'All Changed, Changed Utterly'? Gender role attitudes and the feminisation of the Irish labour force
19T11:43:46Z June 2013
One of the most dramatic changes in Irish society over the past two decades has been the substantial increase in the number of women participating in the paid workforce, and the concomitant change in gender roles. This gives rise to the question of whether this change in behaviour is also associated with changes in gender role attitudes. This paper uses data from the 1988, 1994 and 2002 International Social Survey Programme (ISSP) ‘Family and Changing Gender Roles’ module to examine changes in Irish gender role attitudes over this period. The analysis presented here demonstrates a decline in support for traditional gender roles over the period. A central issue explored is the relationship between attitudes and behaviour. Are increases in Irish women's labour force participation accompanied by a move away from traditional ideas about the gendered division of labour? Given the significance of ISSP as an important resource both for comparative and national level social science research, and especially given that the module is to be fielded again in 2013, the paper also critiques the wording of the questions in this survey, and the extent to which they accurately measure the complexities of gender role attitudes.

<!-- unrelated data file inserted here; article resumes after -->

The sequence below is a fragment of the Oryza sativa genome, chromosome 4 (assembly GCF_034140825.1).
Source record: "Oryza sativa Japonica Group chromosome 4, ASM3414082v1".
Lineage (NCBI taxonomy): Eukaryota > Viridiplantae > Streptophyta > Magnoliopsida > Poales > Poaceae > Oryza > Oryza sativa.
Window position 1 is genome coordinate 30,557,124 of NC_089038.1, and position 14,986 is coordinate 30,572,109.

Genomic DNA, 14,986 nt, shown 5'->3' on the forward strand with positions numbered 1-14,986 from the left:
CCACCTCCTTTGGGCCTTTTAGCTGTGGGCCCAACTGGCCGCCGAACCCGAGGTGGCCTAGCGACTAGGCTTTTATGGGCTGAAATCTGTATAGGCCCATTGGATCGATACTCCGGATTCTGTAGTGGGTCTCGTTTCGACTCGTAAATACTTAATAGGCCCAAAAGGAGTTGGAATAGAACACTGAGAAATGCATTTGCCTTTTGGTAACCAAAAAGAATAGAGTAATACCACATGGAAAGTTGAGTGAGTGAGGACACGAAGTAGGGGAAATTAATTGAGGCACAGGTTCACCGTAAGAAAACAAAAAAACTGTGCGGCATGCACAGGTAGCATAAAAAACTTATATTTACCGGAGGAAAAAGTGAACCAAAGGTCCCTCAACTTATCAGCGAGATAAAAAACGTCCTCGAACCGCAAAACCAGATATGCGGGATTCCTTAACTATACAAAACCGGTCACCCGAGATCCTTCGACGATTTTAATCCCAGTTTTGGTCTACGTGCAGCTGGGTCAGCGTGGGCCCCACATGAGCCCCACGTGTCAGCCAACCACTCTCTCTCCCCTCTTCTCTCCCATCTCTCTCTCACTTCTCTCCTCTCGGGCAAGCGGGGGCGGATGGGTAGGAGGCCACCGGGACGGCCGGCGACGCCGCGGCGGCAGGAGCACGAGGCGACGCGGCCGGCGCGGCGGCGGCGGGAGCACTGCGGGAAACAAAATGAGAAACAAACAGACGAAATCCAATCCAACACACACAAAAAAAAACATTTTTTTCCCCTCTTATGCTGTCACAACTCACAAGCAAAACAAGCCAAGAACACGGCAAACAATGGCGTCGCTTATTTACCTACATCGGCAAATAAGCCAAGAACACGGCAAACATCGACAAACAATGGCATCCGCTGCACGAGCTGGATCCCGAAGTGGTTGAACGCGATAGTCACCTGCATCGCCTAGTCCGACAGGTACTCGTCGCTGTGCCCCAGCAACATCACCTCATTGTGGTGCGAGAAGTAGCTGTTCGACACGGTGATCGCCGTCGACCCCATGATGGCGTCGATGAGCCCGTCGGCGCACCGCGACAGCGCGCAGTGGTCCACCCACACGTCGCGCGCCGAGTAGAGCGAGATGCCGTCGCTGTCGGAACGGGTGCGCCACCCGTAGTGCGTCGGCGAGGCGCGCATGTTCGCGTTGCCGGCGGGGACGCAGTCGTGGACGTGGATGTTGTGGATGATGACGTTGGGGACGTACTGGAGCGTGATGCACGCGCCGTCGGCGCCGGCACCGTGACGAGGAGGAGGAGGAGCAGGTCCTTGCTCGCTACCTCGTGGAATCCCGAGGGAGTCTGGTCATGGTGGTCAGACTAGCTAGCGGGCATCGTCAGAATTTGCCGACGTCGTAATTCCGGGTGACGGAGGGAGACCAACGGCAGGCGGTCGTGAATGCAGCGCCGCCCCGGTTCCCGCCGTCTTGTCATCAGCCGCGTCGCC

Type of Material
Womens Studies International Forum
Copyright (Published Version)
2012 Elsevier Ltd.
Status of Item
This item is made available under a Creative Commons License